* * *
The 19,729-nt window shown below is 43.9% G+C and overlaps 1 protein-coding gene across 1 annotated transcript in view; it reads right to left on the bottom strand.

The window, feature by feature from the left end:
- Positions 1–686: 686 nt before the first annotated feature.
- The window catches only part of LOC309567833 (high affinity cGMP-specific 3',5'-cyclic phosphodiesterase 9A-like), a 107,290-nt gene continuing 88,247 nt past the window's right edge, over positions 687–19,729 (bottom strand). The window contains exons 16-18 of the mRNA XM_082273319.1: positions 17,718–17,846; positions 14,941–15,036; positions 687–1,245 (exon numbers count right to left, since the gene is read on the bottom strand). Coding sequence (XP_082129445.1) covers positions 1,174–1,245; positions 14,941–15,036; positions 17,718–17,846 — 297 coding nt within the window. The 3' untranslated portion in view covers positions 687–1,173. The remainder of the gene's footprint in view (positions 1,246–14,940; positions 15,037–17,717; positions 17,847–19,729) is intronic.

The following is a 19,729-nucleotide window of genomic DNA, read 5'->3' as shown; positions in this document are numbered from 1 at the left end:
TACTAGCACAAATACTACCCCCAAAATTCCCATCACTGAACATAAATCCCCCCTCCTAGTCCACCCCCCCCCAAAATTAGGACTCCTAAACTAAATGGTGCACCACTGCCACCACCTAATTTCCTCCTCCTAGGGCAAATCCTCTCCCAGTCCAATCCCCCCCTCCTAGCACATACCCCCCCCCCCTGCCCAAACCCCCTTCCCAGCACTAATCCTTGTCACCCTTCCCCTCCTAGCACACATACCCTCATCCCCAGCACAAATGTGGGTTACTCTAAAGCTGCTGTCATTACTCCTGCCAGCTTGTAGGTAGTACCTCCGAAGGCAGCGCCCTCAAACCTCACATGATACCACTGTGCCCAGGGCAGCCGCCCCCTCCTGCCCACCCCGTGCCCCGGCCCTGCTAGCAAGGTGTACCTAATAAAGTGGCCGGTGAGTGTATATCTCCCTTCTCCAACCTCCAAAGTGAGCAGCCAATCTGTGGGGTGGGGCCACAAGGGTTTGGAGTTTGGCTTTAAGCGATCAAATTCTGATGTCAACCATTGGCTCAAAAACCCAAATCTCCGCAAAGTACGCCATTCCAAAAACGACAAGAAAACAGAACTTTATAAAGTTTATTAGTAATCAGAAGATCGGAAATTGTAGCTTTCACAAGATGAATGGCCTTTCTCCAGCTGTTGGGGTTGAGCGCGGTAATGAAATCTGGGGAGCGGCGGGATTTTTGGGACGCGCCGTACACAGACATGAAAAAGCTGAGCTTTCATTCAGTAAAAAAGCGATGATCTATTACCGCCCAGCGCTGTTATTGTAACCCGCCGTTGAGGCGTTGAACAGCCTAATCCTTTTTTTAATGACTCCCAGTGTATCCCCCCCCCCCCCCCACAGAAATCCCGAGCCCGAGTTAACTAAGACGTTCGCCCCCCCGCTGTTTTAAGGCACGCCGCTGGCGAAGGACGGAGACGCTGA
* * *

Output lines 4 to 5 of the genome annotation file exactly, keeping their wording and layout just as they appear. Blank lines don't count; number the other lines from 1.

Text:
- The window catches only part of LOC309567833 (high affinity cGMP-specific 3',5'-cyclic phosphodiesterase 9A-like), a 107,290-nt gene continuing 88,247 nt past the window's right edge, over positions 687–19,729 (bottom strand). The window contains exons 16-18 of the mRNA XM_082273319.1: positions 17,718–17,846; positions 14,941–15,036; positions 687–1,245 (exon numbers count right to left, since the gene is read on the bottom strand). Coding sequence (XP_082129445.1) covers positions 1,174–1,245; positions 14,941–15,036; positions 17,718–17,846 — 297 coding nt within the window. The 3' untranslated portion in view covers positions 687–1,173. The remainder of the gene's footprint in view (positions 1,246–14,940; positions 15,037–17,717; positions 17,847–19,729) is intronic.

The following is a 19,729-nucleotide window of genomic DNA, read 5'->3' as shown; positions in this document are numbered from 1 at the left end: